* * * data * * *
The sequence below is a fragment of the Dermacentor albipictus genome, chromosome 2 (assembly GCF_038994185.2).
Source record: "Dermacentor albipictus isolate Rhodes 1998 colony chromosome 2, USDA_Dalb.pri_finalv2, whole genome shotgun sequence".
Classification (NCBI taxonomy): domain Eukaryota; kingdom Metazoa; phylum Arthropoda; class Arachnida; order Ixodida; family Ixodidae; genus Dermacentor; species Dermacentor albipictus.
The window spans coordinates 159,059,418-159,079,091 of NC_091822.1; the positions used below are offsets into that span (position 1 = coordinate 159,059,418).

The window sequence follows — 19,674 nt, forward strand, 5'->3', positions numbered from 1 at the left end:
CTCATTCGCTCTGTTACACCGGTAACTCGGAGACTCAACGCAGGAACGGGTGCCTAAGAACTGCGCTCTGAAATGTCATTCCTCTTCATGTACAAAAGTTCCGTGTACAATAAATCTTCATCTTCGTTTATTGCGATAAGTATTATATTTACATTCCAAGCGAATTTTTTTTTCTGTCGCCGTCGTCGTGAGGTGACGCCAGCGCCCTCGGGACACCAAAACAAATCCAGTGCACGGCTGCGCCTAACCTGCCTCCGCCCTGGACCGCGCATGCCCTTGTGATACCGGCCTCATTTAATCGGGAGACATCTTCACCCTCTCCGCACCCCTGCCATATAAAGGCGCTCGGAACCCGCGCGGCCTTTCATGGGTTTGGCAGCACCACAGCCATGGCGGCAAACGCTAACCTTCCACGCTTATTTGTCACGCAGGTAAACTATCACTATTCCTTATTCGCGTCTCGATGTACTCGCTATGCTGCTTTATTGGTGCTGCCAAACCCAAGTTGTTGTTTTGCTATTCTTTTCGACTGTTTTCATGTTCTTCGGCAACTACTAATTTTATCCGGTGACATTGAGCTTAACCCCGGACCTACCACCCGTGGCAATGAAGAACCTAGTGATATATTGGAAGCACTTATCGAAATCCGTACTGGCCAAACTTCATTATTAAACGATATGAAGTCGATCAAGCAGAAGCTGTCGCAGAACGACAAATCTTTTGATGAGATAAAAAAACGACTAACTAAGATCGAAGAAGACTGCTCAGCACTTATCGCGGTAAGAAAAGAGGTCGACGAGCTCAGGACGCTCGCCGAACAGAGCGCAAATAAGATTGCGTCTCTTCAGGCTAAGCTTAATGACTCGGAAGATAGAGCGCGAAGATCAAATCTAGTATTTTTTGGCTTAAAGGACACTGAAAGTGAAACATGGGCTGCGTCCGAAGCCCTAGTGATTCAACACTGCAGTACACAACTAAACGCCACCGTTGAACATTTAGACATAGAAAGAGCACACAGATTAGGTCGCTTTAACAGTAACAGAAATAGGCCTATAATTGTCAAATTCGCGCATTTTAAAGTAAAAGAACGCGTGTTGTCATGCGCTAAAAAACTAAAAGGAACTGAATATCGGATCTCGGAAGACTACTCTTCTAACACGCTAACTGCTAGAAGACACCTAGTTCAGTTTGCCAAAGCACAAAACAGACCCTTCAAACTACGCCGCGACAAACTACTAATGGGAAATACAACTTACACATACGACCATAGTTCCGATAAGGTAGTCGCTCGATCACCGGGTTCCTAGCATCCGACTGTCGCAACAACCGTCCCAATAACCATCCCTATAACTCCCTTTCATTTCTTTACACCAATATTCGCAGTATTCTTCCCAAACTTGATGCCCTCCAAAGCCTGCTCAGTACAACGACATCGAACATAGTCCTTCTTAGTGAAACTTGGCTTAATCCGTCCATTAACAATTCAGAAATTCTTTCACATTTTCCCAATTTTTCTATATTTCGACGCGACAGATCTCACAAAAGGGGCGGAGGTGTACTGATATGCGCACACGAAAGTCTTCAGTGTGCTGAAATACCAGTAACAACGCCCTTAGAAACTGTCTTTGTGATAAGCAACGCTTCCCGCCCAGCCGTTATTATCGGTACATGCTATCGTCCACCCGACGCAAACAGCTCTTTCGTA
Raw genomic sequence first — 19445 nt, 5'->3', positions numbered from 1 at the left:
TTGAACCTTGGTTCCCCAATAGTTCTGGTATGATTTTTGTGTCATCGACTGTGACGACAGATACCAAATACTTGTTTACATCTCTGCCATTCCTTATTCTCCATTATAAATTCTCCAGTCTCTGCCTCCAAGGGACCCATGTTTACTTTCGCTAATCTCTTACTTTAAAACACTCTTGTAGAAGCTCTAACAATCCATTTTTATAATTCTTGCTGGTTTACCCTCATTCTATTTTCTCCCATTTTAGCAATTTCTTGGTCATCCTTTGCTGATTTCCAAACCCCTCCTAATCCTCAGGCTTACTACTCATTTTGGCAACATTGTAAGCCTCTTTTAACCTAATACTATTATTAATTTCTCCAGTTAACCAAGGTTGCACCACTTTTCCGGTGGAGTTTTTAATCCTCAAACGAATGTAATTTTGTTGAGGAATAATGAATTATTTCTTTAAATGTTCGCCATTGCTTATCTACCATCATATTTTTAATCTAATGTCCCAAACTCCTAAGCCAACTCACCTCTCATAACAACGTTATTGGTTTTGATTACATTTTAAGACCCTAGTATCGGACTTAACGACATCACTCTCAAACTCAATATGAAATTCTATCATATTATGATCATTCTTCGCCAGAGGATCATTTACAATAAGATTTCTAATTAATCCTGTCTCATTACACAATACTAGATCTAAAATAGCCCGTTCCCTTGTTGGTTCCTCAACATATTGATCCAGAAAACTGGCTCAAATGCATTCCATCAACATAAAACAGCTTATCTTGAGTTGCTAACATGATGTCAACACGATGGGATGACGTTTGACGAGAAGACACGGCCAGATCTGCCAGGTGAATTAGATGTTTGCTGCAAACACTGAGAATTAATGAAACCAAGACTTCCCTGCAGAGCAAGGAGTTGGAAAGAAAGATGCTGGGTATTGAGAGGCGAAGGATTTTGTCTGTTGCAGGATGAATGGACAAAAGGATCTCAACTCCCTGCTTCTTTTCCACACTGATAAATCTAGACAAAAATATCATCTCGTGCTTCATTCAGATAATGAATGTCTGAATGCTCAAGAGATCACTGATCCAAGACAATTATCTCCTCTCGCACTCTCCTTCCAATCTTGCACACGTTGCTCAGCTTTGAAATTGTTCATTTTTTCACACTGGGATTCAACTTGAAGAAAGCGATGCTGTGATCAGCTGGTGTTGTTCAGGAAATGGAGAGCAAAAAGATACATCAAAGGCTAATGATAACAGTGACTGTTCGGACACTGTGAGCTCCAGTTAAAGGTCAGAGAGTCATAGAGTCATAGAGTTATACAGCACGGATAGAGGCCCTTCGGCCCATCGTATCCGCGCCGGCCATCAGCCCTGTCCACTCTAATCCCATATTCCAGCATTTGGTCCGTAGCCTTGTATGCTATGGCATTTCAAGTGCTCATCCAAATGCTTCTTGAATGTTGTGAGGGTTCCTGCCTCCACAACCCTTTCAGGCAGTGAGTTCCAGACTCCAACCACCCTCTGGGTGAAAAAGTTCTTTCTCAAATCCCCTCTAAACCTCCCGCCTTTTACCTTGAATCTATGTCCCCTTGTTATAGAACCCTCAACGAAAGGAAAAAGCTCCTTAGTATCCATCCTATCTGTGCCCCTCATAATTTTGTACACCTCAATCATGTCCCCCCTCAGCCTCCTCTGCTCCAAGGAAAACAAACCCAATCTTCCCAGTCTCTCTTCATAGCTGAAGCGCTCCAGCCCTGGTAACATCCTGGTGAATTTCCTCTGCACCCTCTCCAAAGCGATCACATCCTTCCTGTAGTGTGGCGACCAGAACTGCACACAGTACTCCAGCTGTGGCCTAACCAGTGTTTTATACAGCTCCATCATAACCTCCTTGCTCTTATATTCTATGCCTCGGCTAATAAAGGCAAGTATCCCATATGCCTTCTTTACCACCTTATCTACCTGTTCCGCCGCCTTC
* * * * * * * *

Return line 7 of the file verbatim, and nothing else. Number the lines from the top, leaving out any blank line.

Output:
Raw genomic sequence first — 19445 nt, 5'->3', positions numbered from 1 at the left: